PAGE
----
Soccer / J. League

Urawa looking to cast off nearly men tag in J. League final

by Gus Fielding


Urawa Reds will be looking to shed their unwanted reputation as a team of choke artists once and for all when they take on fellow heavyweights Kashima Antlers in the two-leg J. League Championship final.

The first leg takes place at Kashima on Tuesday night with the return match at Saitama Stadium on Saturday. The J. League title and a place at the Club World Cup next month is the prize that awaits the champions.

Reds, whose one and only league crown came in 2006, have let the league title slip twice from their grasp over the last several seasons, most notably in 2007, when they lost 1-0 away to already relegated Yokohama FC on the final day of the season, a result that helped hand the trophy to Antlers.

The former Asian champions also lost to Gamba Osaka 3-1 in extra time in the semifinal of the J. League Championship playoff last year — a game that they were well on top of toward the end of regulation time — before losing to the same opponents 2-1 in the Emperor’s Cup final on Jan. 1.

This year, Reds have gone some way to showing they are now more accustomed to handling the pressure when it matters the most, finishing top of the overall standings to book a direct spot in the final, and also winning the League Cup.

“We have had fantastic results over the course of the year but for us to shed this reputation we have to win this championship final,” Reds defender Tomoaki Makino told Kyodo News at training on Monday.

“We finished top of the league and also won the Levain (League) Cup but we have nothing in our hands right now and everything will be on the line in these two matches.”

Urawa finished a whopping 15 points ahead of third-place Kashima in the overall table.

Antlers, the most successful team in Japan with seven league titles, three of which came successively from 2007-2009, reached the final after Mu Kanazaki headed the winner in a 1-0 victory away to Kawasaki Frontale in the semifinal playoff last Wednesday.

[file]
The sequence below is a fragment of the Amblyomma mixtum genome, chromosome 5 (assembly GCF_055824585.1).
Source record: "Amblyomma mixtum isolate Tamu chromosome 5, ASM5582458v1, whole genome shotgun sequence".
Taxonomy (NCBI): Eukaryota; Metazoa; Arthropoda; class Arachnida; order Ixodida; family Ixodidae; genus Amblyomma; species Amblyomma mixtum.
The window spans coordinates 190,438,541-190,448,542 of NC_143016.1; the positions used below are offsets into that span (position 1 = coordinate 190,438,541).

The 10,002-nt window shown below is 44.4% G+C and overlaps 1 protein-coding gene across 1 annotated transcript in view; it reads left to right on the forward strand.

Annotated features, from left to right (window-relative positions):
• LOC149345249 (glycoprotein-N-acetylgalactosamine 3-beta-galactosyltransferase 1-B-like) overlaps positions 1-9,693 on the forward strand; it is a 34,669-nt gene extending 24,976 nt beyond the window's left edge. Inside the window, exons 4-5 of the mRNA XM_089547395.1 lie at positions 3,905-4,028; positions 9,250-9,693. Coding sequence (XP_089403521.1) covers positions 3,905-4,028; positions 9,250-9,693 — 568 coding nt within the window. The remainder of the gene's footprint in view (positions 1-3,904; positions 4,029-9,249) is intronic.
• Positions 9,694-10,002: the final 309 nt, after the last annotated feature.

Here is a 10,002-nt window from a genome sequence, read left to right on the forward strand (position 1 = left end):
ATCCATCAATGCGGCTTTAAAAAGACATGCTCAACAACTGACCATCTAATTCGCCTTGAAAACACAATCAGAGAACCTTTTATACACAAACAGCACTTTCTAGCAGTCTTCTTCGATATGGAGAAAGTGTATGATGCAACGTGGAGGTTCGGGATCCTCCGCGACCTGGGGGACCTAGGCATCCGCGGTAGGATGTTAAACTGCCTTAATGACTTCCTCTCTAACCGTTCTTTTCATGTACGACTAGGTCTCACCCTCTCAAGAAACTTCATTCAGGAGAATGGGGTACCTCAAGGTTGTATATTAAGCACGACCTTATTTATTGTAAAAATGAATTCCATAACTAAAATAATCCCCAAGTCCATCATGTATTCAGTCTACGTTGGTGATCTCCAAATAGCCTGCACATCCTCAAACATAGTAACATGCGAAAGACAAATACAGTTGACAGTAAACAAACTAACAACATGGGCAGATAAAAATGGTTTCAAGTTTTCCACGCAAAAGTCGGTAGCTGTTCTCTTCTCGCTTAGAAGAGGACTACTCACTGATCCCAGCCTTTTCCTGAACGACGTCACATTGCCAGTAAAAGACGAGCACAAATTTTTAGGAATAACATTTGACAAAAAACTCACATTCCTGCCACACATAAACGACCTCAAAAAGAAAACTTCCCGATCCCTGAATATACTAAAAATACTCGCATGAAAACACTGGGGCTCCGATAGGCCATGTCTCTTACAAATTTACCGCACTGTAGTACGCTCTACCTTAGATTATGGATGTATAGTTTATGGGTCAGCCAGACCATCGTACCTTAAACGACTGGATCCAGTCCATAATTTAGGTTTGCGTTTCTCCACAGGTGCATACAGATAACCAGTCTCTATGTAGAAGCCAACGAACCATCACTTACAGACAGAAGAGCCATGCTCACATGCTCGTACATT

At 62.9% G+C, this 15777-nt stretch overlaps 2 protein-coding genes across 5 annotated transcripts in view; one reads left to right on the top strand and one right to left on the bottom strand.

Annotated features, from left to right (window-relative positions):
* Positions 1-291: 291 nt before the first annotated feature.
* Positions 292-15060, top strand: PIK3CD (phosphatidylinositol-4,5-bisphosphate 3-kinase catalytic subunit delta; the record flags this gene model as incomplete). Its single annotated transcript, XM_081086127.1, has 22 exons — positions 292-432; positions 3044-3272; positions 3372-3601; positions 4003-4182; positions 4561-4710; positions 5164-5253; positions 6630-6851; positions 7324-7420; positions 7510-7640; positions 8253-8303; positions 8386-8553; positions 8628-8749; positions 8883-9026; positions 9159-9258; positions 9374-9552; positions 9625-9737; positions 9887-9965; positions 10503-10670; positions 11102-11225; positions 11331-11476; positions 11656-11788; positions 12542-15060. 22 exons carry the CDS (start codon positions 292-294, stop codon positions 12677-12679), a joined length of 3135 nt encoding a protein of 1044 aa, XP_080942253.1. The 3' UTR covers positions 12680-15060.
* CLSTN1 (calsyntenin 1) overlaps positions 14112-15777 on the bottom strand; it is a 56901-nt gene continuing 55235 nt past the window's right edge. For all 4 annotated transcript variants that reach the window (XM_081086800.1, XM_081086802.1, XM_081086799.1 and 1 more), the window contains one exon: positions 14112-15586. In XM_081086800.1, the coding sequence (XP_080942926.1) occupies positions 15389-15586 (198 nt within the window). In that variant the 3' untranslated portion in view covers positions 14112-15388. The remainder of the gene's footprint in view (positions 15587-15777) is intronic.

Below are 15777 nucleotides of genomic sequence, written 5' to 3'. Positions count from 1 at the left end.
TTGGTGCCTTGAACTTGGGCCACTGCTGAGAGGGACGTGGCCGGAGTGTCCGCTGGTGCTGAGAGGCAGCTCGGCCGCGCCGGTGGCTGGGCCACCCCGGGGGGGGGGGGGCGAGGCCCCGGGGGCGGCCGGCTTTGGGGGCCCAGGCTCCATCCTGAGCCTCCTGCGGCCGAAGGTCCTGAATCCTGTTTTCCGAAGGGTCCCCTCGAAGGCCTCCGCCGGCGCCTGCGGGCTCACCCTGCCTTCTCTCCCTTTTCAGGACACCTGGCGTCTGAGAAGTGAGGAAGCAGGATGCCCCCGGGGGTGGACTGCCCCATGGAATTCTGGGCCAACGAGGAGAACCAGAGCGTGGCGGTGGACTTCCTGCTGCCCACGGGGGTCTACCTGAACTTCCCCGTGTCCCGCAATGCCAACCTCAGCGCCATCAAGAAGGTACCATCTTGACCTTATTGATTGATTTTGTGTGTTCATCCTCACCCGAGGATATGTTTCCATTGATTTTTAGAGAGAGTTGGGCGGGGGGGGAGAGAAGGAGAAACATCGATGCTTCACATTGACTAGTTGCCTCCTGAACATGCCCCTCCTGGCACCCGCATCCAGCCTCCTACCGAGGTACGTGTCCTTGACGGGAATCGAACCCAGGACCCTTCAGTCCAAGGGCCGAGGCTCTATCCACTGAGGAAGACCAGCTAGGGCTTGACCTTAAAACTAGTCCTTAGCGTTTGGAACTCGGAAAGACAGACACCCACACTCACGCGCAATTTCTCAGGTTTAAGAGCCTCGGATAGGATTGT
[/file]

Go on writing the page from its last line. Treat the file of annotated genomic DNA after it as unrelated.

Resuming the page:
“We have had a few weeks since our last game of the season against Yokohama F. Marinos and it will be important that we get our feel for game action back within the first 20 minutes tomorrow,” said Makino.

Although Reds could be regarded as the true champions, having finished with the most points over the season, striker Zlatan Ljubijankic says the championship final provides Urawa with an opportunity to further furnish the trophy cabinet.

“I see it as one trophy more for us,” Ljubijankic said. “We are really motivated to win it. It will be a great season if we win it,” said the Slovenian.

Reds boss Mihailo Petrovic said, “It would have been better for us to go straight into this final after the regular season and it is difficult to keep the players focused when you have a break but the players have had the right intensity in training matches.”

With a change to the rules this postseason, including no extra time, Reds, from finishing top of the league, could win the title with two draws by the same score, but Petrovic did not see that as an advantage.

“If we had these rules last season then we would have made it to the final (with a draw) and I think the regulations changed because it was pointed out in discussions that they were strange. I guess we were victims of it,” he said.

“But over these two legs in the final I don’t see the revised rule as giving us an advantage. The chances of the same score in both games I reckon is about 5 percent so not that much of an advantage at all.

“We should be looking to go and win both games rather than think about the 5 percent.”

In the two league games this season, Antlers won 2-0 at Reds in June behind goals from Kanazaki and Yuma Suzuki, while a double from Tadanari Lee saw Reds win 2-1 at Kashima in July in the second stage.